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Out of Africa: endangered lemurs find a champion--and a refuge--in Myakka City.

In a remote section of Myakka City there's an old Florida forest where Spanish moss drips from a silent canopy of cabbage palms and oak trees. Its stillness is broken only by the whir of cicadas and the occasional peal of a hawk. Then the treetops swish, limbs spring back, and a blur of a long, bushy tail shoots through the leaves. The cicadas still as the branches thrash, and from under the brush a swarm of lemurs appear at once, scurrying about our feet as if they were cats we'd just arrived home to feed.


"Lemurs are incredibly alert and wildly adaptable," explains Penelope Bodry-Sanders, the petite, slim president and director of this place called the Lemur Conservation Foundation (LCF). "They're interested in you, and everything about you."


Tsard, a red ruffed lemur with piercing yellow discs for eyes, slinks across the ground and rests two soft-padded paws on my feet. Like Cheetah from a Tarzan movie, he grasps my hand and uses it for leverage as he sidles up my leg, to my elbow and finally perches beside my head.



"Don't touch him, just let him touch you," Bodry-Sanders instructs. Tsard slides a long, smooth tongue along my neck and behind my ear as my notebook spills its contents. Unwrapping my tangled camera strap, Bodry-Sanders offers to take our picture.

A Miami native and liberal arts major with no formal anthropology training, Bodry-Sanders first encountered lemurs in Madagascar during a 10-day scouting expedition for the American Museum of Natural History in 1993. She was charmed by their curiosity, but horrified by the poachers and deforestation that were decimating the species.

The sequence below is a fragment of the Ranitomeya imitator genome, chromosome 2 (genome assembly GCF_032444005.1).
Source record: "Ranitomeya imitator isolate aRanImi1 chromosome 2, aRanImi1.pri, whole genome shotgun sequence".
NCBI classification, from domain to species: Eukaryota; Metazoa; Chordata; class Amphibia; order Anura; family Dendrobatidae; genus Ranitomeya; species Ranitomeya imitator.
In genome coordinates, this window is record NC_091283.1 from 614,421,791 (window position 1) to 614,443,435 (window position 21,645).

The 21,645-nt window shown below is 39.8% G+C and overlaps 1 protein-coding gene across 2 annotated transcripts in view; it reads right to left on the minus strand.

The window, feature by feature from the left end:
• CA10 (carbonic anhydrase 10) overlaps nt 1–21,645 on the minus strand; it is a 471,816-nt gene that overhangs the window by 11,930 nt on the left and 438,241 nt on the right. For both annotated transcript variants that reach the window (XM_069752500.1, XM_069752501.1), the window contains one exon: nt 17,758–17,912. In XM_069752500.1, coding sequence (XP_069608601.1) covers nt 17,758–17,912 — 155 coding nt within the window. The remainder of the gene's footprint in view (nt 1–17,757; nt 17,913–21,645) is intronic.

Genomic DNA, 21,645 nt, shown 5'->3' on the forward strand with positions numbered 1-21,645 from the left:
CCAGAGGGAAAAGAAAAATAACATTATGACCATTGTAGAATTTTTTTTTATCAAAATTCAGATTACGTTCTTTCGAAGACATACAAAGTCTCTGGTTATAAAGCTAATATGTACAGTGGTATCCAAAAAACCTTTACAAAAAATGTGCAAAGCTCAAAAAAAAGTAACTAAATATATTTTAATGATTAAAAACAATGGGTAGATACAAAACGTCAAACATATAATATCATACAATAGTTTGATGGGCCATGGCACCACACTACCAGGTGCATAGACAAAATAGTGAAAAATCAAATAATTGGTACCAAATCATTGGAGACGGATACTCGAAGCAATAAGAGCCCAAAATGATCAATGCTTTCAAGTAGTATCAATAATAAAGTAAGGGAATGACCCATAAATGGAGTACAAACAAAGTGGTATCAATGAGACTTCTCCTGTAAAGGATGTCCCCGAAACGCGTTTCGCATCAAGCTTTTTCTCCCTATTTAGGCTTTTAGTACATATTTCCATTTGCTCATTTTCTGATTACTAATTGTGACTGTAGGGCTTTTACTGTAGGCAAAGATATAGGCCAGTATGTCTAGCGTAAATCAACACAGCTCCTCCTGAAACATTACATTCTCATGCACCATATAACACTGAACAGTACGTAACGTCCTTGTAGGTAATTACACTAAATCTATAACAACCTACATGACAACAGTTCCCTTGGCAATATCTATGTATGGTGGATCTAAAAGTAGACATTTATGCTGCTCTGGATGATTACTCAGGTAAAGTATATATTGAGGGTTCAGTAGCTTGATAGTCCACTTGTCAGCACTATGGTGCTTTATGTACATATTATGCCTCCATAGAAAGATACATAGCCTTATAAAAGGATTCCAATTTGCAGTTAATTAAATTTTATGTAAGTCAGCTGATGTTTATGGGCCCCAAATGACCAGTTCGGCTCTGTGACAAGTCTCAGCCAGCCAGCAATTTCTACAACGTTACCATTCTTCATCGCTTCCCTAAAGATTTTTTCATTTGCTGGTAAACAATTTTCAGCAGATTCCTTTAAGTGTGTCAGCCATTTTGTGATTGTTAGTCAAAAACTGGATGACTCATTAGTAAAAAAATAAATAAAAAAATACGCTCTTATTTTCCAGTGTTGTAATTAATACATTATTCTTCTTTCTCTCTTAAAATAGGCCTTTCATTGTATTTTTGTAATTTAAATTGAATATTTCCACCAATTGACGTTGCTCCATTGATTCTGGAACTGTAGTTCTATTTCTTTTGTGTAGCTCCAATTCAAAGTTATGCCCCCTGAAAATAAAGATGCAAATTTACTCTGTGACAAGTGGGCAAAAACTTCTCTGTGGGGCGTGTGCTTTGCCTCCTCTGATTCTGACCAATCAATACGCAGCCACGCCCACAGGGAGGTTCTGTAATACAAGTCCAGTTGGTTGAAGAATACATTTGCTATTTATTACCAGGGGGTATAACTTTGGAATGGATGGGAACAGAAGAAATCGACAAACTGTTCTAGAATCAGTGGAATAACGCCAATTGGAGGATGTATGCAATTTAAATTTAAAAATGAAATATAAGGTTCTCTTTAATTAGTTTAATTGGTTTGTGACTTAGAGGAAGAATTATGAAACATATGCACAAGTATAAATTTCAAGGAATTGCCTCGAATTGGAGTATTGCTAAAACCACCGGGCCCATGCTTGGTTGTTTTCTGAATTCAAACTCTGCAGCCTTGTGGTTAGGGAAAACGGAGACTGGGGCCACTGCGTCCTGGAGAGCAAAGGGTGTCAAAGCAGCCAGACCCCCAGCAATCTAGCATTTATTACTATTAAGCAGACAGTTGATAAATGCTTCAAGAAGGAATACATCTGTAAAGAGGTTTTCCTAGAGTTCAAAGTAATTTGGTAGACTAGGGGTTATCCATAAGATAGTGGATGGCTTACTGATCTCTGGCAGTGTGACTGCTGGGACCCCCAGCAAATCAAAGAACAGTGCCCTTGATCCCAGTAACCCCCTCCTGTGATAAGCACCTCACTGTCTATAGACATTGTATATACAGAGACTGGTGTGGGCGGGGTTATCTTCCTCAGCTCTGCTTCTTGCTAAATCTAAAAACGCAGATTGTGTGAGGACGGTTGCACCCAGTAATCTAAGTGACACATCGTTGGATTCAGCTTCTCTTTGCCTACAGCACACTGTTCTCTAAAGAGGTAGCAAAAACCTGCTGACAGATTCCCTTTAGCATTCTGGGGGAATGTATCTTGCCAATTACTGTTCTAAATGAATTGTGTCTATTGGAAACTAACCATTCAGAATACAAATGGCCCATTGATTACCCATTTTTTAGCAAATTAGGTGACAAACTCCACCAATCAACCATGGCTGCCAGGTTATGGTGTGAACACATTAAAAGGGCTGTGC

"The natural environment of Madagascar is under tremendous siege right now," says Dr. Ian Tattersall, curator of the museum's anthropology department. At least 17 species are already extinct, he says, and nearly a dozen more will vanish in a decade without preservation. Bodry-Sanders was so struck by the lemurs and their impending fate, that when she came into an inheritance after returning to the States, she took $35,000 and in 1996, started the Lemur Conservation Foundation.

The move surprised many of her friends and family, but not Tattersall, who has known Bodry-Sanders 20 years and helped her develop the idea. "Everybody is entranced when they first come into contact with lemurs," he says. "We all become infatuated."

Florida seemed an obvious choice to replicate the lemurs' natural tropical environment, and land in Myakka City was cheap. After she bought the property, Bodry-Sanders lived on the grounds in a tent for the first year and a half. Today, the tent's tattered remnants remain at the 90-acre facility, which now hosts 29 lemurs of various species that roam its natural forests at will.

The lemurs come to LCF from zoological facilities throughout the country. New arrivals are kept in smaller enclosures for several months until they adjust to their surroundings, then they're slowly acclimated to the open range.